Huang saw mixed reactions from her students at Foshay when she first started the program, “Some kids absolutely fall in love with it right away, some think it’s really weird.” But the kids eventually all warm up to the idea of learning Chinese as they start moving around, singing songs and playing games. Huang said learning a language is all about communication, so she prefers teaching the language interactively versus simply reading and writing or saying and repeating words.

One phrase you won’t hear in her classroom is ‘foreign language’. Huang said that she forbids her students from referring to languages like Mandarin, Arabic, and Farsi as ‘foreign’ because it’s a hurtful term.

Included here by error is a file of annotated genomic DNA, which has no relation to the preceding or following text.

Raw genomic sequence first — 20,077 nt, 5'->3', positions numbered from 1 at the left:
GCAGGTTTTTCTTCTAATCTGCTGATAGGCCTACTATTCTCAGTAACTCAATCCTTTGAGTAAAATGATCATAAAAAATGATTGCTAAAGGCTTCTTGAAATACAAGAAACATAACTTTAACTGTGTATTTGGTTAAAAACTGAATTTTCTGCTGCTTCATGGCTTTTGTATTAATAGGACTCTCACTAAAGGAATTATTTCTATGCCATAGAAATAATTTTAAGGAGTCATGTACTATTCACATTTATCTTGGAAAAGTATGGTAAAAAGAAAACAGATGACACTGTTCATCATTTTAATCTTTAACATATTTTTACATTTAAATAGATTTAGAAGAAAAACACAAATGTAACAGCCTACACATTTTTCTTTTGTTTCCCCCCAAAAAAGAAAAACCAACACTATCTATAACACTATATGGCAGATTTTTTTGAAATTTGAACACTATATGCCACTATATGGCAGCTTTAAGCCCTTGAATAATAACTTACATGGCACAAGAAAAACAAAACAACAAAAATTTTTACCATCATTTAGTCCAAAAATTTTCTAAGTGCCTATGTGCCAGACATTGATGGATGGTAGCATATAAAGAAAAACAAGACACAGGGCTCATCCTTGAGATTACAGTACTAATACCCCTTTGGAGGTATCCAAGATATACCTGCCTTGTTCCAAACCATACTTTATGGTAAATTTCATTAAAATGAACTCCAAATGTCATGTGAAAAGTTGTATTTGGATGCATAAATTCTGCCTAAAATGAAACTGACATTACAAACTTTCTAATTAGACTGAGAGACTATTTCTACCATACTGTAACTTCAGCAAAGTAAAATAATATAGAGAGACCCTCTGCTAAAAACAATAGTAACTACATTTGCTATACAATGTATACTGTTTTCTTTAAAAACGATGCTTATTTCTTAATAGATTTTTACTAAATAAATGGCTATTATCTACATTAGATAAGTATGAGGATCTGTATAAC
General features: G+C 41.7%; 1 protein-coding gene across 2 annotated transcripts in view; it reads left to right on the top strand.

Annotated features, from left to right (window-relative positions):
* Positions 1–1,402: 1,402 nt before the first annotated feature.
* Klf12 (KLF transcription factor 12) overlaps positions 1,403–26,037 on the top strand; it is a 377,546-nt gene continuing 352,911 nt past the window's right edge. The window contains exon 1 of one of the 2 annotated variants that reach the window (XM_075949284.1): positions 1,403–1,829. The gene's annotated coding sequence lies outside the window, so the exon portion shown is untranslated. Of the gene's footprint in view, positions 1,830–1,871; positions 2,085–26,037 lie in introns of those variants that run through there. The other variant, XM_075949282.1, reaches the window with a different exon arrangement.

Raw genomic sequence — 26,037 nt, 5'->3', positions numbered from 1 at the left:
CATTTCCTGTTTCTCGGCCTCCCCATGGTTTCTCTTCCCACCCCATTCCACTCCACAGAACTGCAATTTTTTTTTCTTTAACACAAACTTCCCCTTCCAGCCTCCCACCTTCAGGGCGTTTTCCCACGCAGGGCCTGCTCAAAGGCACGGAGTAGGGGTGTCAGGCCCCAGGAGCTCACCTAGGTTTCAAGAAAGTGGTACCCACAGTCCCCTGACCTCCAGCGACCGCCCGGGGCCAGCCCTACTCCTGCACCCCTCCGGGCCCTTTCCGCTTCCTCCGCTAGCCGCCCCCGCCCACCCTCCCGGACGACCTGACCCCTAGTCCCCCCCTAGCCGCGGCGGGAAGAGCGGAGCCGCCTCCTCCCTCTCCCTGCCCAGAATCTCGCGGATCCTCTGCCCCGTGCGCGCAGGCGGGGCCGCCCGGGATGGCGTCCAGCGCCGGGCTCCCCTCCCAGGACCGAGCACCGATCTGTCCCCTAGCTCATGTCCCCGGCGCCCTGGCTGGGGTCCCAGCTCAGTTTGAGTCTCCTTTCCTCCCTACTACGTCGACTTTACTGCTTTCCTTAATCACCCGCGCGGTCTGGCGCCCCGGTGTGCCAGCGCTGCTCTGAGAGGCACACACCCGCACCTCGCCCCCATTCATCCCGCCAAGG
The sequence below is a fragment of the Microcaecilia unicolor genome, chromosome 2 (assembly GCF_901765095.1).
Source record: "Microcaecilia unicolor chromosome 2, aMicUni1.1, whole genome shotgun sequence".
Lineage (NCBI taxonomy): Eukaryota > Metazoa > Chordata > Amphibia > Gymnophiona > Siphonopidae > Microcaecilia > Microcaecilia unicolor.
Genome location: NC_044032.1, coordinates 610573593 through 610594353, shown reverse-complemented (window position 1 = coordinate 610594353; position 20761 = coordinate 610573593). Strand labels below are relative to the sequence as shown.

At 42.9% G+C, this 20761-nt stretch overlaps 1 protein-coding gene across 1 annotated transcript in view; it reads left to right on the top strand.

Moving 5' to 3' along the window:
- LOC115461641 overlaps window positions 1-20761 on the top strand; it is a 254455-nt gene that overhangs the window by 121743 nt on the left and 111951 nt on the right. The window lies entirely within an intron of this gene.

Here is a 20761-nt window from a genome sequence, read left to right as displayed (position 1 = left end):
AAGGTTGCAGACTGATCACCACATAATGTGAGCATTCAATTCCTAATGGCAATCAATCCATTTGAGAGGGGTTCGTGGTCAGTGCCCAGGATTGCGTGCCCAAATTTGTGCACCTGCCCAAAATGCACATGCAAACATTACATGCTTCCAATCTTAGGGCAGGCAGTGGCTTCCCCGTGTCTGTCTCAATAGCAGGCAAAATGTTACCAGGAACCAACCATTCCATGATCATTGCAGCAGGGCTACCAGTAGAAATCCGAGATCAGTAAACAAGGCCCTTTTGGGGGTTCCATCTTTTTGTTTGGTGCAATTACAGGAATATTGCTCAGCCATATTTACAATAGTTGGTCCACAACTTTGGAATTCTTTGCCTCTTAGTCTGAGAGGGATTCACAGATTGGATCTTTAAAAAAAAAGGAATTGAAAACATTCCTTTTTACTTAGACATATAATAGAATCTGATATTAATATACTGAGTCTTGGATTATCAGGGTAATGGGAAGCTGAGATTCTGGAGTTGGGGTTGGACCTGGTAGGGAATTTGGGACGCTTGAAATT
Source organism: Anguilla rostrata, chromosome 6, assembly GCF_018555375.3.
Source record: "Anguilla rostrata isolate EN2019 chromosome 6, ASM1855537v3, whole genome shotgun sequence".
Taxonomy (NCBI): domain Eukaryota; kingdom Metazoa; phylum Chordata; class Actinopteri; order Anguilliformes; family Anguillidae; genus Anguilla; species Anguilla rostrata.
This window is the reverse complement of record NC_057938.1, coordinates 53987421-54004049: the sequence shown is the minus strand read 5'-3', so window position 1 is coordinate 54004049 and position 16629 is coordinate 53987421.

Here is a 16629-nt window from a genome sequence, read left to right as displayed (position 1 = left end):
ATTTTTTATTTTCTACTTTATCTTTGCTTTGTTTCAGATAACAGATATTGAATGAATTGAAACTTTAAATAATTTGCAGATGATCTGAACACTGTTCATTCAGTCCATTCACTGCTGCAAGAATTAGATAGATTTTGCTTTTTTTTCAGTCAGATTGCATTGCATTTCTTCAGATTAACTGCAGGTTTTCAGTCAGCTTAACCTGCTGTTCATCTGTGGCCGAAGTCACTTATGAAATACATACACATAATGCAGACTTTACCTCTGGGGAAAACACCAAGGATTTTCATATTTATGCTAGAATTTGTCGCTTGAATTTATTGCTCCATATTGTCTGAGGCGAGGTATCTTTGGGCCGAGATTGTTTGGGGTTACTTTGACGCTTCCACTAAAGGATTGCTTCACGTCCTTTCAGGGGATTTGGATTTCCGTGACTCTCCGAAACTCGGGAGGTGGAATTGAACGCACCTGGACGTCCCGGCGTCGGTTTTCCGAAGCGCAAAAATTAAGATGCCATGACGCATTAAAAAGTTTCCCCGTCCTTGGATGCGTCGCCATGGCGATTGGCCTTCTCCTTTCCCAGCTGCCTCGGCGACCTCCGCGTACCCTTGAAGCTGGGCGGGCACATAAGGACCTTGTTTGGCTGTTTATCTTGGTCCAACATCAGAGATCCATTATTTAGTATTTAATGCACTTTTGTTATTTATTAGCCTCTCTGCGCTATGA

“It makes people not want to touch it, it sounds scary,” said Huang. So instead, her students use the phrase “world language” in reference to Mandarin and other Asian languages. This is all part of her yearlong goal in the classroom to change the kids’ mindsets about these world languages and cultures, while expanding their horizons to different global opportunities.

You will often hear her telling her students, “It’s not good, it’s not bad, it’s different.” And by the end of the school year, the kids start using this phrase too. Huang said, “I want my students to know that the Chinese culture, just like other Asian and Middle Eastern cultures, aren’t good or bad, they’re just different from their own, and that’s no reason to bomb them just because we don’t understand them.”